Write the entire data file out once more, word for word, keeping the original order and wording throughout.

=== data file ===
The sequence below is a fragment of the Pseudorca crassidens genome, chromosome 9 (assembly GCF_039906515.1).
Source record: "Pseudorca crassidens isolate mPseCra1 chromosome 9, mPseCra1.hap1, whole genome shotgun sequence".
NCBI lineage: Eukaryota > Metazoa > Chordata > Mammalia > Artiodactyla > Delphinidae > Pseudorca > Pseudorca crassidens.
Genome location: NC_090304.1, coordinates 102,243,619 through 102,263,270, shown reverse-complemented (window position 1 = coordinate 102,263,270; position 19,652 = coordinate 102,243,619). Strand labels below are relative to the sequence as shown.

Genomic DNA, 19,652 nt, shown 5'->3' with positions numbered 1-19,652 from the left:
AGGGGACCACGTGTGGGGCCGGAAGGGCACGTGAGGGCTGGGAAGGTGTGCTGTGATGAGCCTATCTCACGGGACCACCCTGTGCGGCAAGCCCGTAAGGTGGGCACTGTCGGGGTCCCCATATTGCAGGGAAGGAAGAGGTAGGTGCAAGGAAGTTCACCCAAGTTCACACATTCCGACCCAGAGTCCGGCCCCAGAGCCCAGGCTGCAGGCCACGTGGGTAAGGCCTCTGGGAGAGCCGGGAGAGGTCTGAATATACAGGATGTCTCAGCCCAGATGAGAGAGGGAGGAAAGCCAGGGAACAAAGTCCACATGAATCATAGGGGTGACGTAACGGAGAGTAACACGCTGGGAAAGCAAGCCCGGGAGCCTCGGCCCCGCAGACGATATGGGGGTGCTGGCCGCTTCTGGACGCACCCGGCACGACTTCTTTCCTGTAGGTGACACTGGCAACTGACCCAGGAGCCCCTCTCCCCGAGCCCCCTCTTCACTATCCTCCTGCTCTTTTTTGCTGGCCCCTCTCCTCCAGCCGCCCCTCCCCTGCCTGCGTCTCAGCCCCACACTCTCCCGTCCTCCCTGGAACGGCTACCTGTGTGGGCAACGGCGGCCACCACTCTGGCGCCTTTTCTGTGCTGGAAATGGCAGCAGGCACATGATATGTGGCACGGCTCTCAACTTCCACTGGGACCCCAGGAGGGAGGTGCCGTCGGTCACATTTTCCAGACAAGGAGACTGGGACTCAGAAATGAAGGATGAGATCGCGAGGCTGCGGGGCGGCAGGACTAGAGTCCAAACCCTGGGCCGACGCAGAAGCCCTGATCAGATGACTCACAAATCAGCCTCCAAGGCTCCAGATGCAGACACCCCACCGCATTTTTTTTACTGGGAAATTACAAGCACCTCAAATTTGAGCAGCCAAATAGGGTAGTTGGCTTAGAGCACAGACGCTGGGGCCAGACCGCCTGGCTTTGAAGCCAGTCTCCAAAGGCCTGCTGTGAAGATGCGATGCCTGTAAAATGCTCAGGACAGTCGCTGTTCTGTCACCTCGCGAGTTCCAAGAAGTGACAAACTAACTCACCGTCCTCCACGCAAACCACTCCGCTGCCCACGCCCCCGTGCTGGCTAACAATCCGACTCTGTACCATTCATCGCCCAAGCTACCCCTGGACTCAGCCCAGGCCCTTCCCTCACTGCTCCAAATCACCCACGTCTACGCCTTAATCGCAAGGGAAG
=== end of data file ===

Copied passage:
The sequence below is a fragment of the Pseudorca crassidens genome, chromosome 9 (assembly GCF_039906515.1).
Source record: "Pseudorca crassidens isolate mPseCra1 chromosome 9, mPseCra1.hap1, whole genome shotgun sequence".
NCBI lineage: Eukaryota > Metazoa > Chordata > Mammalia > Artiodactyla > Delphinidae > Pseudorca > Pseudorca crassidens.
Genome location: NC_090304.1, coordinates 102,243,619 through 102,263,270, shown reverse-complemented (window position 1 = coordinate 102,263,270; position 19,652 = coordinate 102,243,619). Strand labels below are relative to the sequence as shown.

Genomic DNA, 19,652 nt, shown 5'->3' with positions numbered 1-19,652 from the left:
AGGGGACCACGTGTGGGGCCGGAAGGGCACGTGAGGGCTGGGAAGGTGTGCTGTGATGAGCCTATCTCACGGGACCACCCTGTGCGGCAAGCCCGTAAGGTGGGCACTGTCGGGGTCCCCATATTGCAGGGAAGGAAGAGGTAGGTGCAAGGAAGTTCACCCAAGTTCACACATTCCGACCCAGAGTCCGGCCCCAGAGCCCAGGCTGCAGGCCACGTGGGTAAGGCCTCTGGGAGAGCCGGGAGAGGTCTGAATATACAGGATGTCTCAGCCCAGATGAGAGAGGGAGGAAAGCCAGGGAACAAAGTCCACATGAATCATAGGGGTGACGTAACGGAGAGTAACACGCTGGGAAAGCAAGCCCGGGAGCCTCGGCCCCGCAGACGATATGGGGGTGCTGGCCGCTTCTGGACGCACCCGGCACGACTTCTTTCCTGTAGGTGACACTGGCAACTGACCCAGGAGCCCCTCTCCCCGAGCCCCCTCTTCACTATCCTCCTGCTCTTTTTTGCTGGCCCCTCTCCTCCAGCCGCCCCTCCCCTGCCTGCGTCTCAGCCCCACACTCTCCCGTCCTCCCTGGAACGGCTACCTGTGTGGGCAACGGCGGCCACCACTCTGGCGCCTTTTCTGTGCTGGAAATGGCAGCAGGCACATGATATGTGGCACGGCTCTCAACTTCCACTGGGACCCCAGGAGGGAGGTGCCGTCGGTCACATTTTCCAGACAAGGAGACTGGGACTCAGAAATGAAGGATGAGATCGCGAGGCTGCGGGGCGGCAGGACTAGAGTCCAAACCCTGGGCCGACGCAGAAGCCCTGATCAGATGACTCACAAATCAGCCTCCAAGGCTCCAGATGCAGACACCCCACCGCATTTTTTTTACTGGGAAATTACAAGCACCTCAAATTTGAGCAGCCAAATAGGGTAGTTGGCTTAGAGCACAGACGCTGGGGCCAGACCGCCTGGCTTTGAAGCCAGTCTCCAAAGGCCTGCTGTGAAGATGCGATGCCTGTAAAATGCTCAGGACAGTCGCTGTTCTGTCACCTCGCGAGTTCCAAGAAGTGACAAACTAACTCACCGTCCTCCACGCAAACCACTCCGCTGCCCACGCCCCCGTGCTGGCTAACAATCCGACTCTGTACCATTCATCGCCCAAGCTACCCCTGGACTCAGCCCAGGCCCTTCCCTCACTGCTCCAAATCACCCACGTCTACGCCTTAATCGCAAGGGAAG